Welcome to Awakenings

Life IS history in the making. Every word we say, everything we do becomes history the moment it is said or done. Life void of memories leaves nothing but emptiness. For those who might consider history boring, think again: It is who we are, what we do and why we are here. We are certainly individuals in our thoughts and deeds but we all germinated from seeds planted long, long ago.

Saturday, August 23, 2014

Rolls, Biscuits, Mac 'n' Cheese

This Day in History: August 23, 1902

The first Fannie Farmer
Boston Cooking-School Cookbook
By 1902, the way Americans prepared food had already changed with the avocation of standard measurements as a result of innovative ideas by pioneer cookbook author, Fannie Farmer. Gone were the days of using a pinch of this, a dab of that, a handful of flour, an ounce of sugar and butter as the cooking measurements. 

Fannie Farmer was the first to introduce the use of standardized measuring spoons, cups, and the art of level measurements. On January 7, 1896, she published her first cookbook, The Boston Cooking School Cookbook, which included a wide range of straightforward recipes along with information on cooking and sanitation techniques, household management and nutrition. Farmer's book became a bestseller and revolutionized American cooking through its use of precise measurements, a novel culinary concept at the time.
When Fannie Farmer approached Little, Brown & Co., to publish her cookbook in 1896, the company made her pay for printing the first 3,000 copies. Little, Brown’s decision made Fannie Farmer rich, since she kept the copyright for the enormously popular Boston Cooking-School Cookbook.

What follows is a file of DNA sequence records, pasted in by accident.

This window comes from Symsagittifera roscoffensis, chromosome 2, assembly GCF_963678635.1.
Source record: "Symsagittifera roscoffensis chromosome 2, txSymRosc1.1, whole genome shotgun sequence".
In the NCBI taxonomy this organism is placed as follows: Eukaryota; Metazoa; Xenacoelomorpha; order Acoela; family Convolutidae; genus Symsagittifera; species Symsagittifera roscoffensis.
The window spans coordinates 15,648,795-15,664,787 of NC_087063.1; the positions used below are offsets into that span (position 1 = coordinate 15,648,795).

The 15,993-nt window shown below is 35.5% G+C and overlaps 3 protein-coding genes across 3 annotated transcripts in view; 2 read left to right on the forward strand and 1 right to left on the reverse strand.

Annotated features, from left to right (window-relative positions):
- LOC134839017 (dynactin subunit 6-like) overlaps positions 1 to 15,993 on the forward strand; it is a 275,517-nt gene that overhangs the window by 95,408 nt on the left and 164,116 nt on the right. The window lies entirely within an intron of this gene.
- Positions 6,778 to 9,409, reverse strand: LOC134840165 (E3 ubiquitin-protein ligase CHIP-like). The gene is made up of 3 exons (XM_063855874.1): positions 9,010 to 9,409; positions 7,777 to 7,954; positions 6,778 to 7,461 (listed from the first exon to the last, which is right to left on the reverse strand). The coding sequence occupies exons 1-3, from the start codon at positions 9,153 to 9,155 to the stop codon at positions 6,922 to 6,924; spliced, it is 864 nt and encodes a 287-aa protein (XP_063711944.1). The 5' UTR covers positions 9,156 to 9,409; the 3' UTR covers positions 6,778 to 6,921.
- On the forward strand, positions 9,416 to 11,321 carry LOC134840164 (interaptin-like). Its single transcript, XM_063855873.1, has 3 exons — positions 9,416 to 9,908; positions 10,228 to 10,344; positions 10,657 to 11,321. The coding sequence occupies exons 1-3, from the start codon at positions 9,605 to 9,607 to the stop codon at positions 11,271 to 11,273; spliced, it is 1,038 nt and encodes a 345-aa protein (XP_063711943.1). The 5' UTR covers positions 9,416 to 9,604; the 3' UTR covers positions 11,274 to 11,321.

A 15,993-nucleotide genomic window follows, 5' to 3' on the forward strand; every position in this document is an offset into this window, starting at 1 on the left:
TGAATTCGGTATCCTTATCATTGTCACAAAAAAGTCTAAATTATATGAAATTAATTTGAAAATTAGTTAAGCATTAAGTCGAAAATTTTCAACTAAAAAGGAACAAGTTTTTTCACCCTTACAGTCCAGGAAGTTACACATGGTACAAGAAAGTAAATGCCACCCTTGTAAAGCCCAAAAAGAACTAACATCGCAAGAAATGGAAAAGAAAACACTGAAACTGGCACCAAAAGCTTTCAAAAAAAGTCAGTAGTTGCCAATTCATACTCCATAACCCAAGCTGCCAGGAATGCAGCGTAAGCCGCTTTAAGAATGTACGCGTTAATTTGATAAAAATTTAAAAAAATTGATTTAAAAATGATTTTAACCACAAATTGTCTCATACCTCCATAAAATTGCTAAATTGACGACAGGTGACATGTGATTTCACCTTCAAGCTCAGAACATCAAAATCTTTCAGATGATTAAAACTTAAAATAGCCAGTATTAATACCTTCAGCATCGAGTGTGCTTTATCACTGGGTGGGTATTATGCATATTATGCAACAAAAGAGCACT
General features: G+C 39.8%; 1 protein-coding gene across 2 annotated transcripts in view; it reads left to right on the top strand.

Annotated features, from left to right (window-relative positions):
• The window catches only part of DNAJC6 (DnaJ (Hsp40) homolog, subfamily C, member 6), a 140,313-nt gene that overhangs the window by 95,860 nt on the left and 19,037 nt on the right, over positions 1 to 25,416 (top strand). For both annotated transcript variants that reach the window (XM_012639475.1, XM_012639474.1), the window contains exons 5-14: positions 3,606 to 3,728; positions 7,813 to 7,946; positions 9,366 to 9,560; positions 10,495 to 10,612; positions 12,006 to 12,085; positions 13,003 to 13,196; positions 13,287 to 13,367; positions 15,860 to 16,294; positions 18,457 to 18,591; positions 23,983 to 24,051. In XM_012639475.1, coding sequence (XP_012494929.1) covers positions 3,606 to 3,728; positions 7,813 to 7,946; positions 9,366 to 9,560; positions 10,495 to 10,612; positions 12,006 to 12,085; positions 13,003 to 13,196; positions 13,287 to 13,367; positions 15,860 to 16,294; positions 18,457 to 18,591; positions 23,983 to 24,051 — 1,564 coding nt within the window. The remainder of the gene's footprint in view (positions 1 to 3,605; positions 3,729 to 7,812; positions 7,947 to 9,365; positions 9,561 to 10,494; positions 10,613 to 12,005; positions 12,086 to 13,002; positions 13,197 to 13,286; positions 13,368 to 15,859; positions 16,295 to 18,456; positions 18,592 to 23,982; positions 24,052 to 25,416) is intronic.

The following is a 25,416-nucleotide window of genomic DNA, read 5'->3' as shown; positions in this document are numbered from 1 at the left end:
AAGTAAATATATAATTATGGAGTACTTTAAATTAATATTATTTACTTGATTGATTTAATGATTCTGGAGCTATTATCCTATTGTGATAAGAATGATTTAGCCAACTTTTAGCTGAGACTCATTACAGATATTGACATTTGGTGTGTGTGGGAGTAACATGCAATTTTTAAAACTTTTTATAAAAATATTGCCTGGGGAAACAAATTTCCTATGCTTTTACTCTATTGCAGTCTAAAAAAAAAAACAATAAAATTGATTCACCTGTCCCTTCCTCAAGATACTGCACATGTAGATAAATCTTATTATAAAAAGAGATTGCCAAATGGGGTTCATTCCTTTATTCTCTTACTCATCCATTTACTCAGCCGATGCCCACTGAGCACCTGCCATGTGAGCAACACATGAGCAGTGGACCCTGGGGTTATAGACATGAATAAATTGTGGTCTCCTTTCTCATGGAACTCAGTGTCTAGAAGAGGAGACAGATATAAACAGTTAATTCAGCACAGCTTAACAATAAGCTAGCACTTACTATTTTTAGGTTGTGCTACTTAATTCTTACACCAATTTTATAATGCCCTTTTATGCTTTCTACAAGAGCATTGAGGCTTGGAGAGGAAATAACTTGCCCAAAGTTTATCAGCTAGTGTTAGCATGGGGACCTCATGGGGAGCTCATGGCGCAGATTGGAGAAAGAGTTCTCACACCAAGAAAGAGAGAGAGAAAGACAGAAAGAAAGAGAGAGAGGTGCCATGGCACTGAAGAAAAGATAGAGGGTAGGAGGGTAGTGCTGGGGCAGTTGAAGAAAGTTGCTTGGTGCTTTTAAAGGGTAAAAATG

New England Historical Society
What inspired Fannie Farmer to not only learn how to cook but write such a 'life'-changing cookbook?

Fannie Farmer suffered a stroke (some sources state polio) at the age of 16. Can you imagine how traumatic for a young teenager attending high school? As a result, she was unable to finish and her hopes of attending college shattered. Being homebound for several years, she was completely under the care of her parents. What did she do? She took up cooking! She was even instrumental in turning her mother's home into a boarding house that developed a reputation for the quality of the meals served.

At the age of 30 (now walking but with a substantial limp that never left her), Fannie Farmer enrolled in the Boston Cooking School. She was a star pupil who, after graduation in 1889, went on to become assistant to the director. In 1891, she accepted the position as principal.

With the background being laid, the foundation set, on this day in history, August 23, 1902, Fannie Farmer left the Boston Cooking School and created Miss Farmer's School of Cookery. She not only ran her school but traveled to speaking engagements around the United States while continuing to write cookbooks. In 1904, she published Food and Cookery for the Sick and Convalescent, a complete work of diet and nutrition for the ill.

Today the Fannie Farmer cookbook remains as popular as ever and her reputation is still synonymous with good food, proper preparation in the kitchen and yes, organization! It’s definitely a go-to resource for everything including substitution questions, basic cooking reminders, and scrumptious recipes.



Who doesn't like mac 'n' cheese? 
Is your mouth watering yet?


 yum, yum, yum . . . yummy!